OCR A Level Biology:复习笔记2.2.5 Polysaccharides

Polysaccharides: Structure

  • Starch, glycogen and cellulose are polysaccharides
  • Polysaccharides are macromolecules (polymers) that are formed by many monosaccharides joined by glycosidic bonds in a condensation reaction to form chains
  • These chains may be:
    • Branched or unbranched
    • Folded (making the molecule compact which is ideal for storage eg. starch and glycogen)
    • Straight (making the molecules suitable to construct cellular structures e.g. cellulose) or coiled



  • Starch is constructed from two different polysaccharides:
    • Amylose (10 - 30% of starch)
      • Unbranched helix-shaped chain with 1,4 glycosidic bonds between α-glucose molecules
      • The helix shape enables it to be more compact and thus it is more resistant to digestion


    • Amylopectin (70 - 90% of starch)
      • 1,4 glycosidic bonds between α-glucose molecules but also 1,6 glycosidic bonds form between glucose molecules creating a branched molecule



Amylose – one of the two polysaccharides that is used to form starch (the storage polysaccharide in plants)

Amylopectin – one of the two polysaccharides that is used to form starch (the storage polysaccharide in plants)



  • Glycogen is a polysaccharide found in animals
  • It is made up of α-glucose molecules
    • There are 1,4 glycosidic bonds between α-glucose molecules and also 1,6 glycosidic bonds between glucose molecules creating a branched molecule


  • Glycogen has a similar structure to amylopectin but it has more branches


Glycogen, the highly branched molecule used as a storage polysaccharide in animals and fungi


Summary of Storage Polysaccharides Table



  • Cellulose is a polysaccharide found in plants
  • It consists of long chains of β-glucose joined together by 1,4 glycosidic bonds
  • β-glucose is an isomer of α-glucose, so in order to form the 1,4 glycosidic bonds consecutive β-glucose molecules must be rotated 180° to each other

To form the 1,4 glycosidic bond between two β-glucose molecules, the glucose molecules must be rotated to 180° to each other


  • Due to the inversion of the β-glucose molecules, many hydrogen bonds form between the long chains giving cellulose its strength


Cellulose has high tensile strength due to the many hydrogen bonds that form between the long chains of β-glucose molecules


Exam Tip

Be clear about the differences between starch, glycogen, and cellulose.

Polysaccharides: Function

  • Starch and glycogen are storage polysaccharides because they are:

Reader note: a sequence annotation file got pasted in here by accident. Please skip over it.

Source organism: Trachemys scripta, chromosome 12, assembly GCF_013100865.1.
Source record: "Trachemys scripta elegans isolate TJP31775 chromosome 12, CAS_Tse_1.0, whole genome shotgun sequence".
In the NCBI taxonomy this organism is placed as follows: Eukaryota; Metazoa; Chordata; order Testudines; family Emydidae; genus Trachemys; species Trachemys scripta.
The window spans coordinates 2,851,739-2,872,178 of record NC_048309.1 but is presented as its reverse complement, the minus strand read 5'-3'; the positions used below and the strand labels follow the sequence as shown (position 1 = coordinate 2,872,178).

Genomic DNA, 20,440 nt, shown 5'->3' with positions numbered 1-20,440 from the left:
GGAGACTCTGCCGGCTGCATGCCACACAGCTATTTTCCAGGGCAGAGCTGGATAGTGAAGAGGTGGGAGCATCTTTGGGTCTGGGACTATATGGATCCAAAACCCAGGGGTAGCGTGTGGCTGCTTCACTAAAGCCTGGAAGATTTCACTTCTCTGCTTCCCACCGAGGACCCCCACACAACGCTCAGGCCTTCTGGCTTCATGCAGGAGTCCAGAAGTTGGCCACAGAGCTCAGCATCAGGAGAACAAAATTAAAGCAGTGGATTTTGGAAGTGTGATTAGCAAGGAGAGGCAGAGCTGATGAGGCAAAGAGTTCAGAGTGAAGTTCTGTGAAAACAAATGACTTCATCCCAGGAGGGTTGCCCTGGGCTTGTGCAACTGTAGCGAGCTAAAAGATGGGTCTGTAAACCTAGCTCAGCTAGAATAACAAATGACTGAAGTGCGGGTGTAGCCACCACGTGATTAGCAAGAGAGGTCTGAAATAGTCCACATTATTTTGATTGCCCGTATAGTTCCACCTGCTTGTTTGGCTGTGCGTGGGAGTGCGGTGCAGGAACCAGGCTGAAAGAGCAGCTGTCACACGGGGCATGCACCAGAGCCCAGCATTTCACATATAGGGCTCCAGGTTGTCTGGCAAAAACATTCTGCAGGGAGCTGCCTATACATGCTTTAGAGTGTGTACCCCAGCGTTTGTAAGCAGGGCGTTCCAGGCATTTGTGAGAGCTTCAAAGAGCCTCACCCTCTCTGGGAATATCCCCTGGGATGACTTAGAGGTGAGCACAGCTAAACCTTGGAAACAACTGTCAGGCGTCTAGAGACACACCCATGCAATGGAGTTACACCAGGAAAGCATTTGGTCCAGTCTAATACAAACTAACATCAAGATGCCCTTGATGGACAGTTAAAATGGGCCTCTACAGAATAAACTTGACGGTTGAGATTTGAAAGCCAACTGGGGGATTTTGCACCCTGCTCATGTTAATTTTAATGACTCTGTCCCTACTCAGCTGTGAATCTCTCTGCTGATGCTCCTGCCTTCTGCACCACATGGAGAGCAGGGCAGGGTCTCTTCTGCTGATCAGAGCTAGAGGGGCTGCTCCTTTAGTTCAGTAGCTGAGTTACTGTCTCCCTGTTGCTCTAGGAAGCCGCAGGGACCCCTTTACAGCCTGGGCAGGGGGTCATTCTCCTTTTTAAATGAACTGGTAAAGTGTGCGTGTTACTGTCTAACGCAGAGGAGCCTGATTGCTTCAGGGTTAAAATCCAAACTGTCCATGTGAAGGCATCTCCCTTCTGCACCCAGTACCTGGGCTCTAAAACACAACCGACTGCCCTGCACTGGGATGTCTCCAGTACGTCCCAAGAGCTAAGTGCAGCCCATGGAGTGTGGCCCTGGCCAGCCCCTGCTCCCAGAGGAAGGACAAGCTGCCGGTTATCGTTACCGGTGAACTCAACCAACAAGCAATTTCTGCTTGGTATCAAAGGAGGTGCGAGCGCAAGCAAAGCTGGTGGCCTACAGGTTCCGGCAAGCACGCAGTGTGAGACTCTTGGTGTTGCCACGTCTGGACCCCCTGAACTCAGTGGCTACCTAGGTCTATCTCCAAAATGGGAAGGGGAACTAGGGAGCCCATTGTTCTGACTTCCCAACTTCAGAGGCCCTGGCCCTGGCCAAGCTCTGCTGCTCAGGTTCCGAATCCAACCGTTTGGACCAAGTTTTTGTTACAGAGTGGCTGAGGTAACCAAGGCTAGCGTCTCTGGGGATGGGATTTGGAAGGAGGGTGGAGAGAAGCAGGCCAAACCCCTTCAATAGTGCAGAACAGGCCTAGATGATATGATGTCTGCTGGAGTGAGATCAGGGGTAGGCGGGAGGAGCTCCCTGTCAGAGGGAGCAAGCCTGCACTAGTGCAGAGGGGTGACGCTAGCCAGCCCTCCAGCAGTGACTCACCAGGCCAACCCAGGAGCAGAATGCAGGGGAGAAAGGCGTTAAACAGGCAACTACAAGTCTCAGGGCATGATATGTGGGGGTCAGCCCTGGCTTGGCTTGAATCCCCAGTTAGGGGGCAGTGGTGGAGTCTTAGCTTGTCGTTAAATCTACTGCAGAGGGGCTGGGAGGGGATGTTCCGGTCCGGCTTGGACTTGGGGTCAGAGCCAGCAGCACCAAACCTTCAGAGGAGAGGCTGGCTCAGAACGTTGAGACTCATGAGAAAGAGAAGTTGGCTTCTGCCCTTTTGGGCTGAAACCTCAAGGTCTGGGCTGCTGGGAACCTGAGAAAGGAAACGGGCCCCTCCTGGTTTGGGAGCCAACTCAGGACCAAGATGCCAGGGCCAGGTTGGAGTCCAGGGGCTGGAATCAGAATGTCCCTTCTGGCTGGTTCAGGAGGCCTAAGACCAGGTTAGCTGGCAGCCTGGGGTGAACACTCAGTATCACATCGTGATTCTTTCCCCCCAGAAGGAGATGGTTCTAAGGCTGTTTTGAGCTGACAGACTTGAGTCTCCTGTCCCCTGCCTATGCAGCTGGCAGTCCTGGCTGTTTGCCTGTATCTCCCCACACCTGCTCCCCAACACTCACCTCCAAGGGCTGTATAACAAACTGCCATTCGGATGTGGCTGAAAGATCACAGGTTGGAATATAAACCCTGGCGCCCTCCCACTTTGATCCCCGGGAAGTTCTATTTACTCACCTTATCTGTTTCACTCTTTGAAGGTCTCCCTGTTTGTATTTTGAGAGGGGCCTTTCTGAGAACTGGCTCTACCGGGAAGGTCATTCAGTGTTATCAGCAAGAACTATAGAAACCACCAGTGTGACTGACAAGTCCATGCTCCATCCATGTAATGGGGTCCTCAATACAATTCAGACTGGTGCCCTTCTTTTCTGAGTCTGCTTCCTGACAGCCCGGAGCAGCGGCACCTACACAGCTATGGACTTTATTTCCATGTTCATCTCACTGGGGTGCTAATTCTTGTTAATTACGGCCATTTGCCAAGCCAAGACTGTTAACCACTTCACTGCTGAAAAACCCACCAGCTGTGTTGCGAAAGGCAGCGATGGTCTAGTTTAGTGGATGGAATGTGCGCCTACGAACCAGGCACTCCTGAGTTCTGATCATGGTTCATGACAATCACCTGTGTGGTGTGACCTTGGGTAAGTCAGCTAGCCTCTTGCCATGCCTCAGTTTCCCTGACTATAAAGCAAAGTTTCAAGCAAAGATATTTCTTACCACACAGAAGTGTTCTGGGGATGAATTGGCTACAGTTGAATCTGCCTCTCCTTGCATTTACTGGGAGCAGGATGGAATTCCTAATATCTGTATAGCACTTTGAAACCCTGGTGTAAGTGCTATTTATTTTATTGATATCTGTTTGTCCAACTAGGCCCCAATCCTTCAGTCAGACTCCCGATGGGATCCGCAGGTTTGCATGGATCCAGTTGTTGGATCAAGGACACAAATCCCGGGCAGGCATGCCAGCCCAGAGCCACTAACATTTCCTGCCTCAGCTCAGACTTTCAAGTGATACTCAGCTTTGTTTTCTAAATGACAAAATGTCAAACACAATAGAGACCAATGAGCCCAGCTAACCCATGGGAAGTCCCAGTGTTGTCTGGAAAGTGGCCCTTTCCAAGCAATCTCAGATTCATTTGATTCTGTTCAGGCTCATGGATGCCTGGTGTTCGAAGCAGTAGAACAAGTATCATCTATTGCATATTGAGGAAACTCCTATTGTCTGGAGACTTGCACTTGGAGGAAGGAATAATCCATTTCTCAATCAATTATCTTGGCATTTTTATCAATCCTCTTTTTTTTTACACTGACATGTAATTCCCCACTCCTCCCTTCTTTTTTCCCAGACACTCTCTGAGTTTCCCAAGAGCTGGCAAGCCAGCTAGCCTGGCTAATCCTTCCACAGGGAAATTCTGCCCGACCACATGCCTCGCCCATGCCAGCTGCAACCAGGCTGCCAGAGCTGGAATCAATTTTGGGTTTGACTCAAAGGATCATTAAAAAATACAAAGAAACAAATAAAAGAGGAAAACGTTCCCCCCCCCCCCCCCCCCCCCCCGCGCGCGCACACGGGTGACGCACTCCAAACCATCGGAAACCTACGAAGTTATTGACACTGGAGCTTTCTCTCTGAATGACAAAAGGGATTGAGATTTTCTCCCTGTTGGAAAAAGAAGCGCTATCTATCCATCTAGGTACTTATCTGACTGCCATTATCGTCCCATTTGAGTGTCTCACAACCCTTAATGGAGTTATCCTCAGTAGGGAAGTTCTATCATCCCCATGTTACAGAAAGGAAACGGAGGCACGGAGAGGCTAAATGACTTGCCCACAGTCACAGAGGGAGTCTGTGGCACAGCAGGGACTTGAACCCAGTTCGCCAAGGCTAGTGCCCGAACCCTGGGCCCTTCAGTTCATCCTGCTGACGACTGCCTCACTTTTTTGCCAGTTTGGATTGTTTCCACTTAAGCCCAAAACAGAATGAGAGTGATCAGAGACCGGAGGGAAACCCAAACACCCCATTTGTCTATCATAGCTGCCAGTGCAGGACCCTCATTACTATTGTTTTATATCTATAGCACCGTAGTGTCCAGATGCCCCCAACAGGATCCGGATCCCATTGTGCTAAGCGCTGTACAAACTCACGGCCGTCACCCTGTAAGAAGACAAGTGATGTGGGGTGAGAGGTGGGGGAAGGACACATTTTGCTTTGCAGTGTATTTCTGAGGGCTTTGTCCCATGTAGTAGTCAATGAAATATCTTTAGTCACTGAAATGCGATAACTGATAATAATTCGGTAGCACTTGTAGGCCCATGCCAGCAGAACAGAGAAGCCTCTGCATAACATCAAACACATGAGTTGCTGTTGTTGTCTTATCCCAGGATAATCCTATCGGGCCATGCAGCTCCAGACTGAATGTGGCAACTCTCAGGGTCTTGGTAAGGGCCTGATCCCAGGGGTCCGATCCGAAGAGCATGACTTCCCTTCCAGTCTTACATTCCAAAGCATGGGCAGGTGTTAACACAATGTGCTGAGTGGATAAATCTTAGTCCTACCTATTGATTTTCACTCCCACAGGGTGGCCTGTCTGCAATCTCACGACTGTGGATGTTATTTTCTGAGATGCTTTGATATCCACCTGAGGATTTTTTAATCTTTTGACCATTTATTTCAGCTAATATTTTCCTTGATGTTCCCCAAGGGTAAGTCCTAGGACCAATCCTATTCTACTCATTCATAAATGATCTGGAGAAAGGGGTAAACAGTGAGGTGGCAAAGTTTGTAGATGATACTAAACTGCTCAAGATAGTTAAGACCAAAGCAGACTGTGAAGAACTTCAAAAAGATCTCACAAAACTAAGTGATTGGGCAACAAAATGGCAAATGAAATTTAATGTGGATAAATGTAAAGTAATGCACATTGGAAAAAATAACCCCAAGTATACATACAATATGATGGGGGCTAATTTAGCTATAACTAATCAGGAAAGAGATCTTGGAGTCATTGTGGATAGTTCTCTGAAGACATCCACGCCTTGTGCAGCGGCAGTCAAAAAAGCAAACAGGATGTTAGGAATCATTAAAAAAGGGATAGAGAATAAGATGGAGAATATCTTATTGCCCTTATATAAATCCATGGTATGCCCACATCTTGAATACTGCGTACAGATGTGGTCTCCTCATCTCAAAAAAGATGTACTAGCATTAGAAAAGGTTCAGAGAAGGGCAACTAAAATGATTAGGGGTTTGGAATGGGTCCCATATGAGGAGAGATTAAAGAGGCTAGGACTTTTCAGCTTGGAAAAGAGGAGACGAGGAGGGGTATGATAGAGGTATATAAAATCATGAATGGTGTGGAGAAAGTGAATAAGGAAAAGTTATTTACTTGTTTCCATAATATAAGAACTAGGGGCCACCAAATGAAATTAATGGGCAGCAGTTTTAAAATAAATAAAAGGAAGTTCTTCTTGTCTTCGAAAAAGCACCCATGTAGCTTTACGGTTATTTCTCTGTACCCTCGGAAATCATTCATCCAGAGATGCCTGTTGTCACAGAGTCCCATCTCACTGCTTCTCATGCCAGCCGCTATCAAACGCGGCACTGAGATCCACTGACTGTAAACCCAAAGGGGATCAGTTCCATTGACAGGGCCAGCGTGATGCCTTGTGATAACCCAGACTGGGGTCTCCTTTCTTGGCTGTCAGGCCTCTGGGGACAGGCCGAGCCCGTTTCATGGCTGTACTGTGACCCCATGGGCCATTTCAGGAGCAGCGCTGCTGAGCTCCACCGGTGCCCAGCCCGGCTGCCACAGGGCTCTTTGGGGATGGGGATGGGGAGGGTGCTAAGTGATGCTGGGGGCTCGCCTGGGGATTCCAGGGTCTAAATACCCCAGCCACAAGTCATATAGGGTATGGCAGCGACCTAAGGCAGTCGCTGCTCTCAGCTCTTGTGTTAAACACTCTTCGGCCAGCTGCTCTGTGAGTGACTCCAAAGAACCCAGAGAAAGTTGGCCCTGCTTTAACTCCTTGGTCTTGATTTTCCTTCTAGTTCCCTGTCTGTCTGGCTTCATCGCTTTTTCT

• Compact
      • So large quantities can be stored


    • Insoluble
      • So they will have no osmotic effect, unlike glucose which would lower the water potential of a cell causing water to move into cells




  • Starch is the storage polysaccharide of plants. It is stored as granules in plastids such as amyloplasts and chloroplasts
    • Plastids are membrane-bound organelles that can be found in plant cells. They have a specialised function eg. amyloplasts store starch grains


  • Due to the many monomers in a starch molecule, it takes longer to digest than glucose
  • The amylopectin in starch has branches that result in many terminal glucose molecules that can be easily hydrolysed for use during cellular respiration or added for storage


  • Glycogen is the storage polysaccharide of animals and fungi, it is highly branched and not coiled
  • Liver and muscles cells have a high concentration of glycogen, present as visible granules, as the cellular respiration rate is high in these cells (due to animals being mobile)
  • Glycogen is more branched than amylopectin making it more compact which helps animals store more
  • The branching enables more free ends where glucose molecules can either be added or removed allowing for condensation and hydrolysis reactions to occur more rapidly – thus the storage or release of glucose can suit the demands of the cell


  • Cellulose is the main structural component of cell walls due to its strength which is a result of the many hydrogen bonds found between the parallel chains of microfibrils
  • The high tensile strength of cellulose allows it to be stretched without breaking which makes it possible for cell walls to withstand turgor pressure
  • The cellulose fibres and other molecules (eg. lignin) found in the cell wall forms a matrix which increases the strength of the cell walls
  • The strengthened cell walls provide support to the plant
  • Cellulose fibres are freely permeable which allows water and solutes to leave or reach the cell surface membrane
  • As few organisms have the enzyme (cellulase) to hydrolyse cellulose it is a source of fibre


The strength and insolubility of cellulose fibres mean it is a suitable molecule to construct cell walls


Exam Tip

Other carbohydrate polymers exist in organisms: peptidoglycan is found in the cell walls of bacteria and chitin is found in the exoskeleton of insects.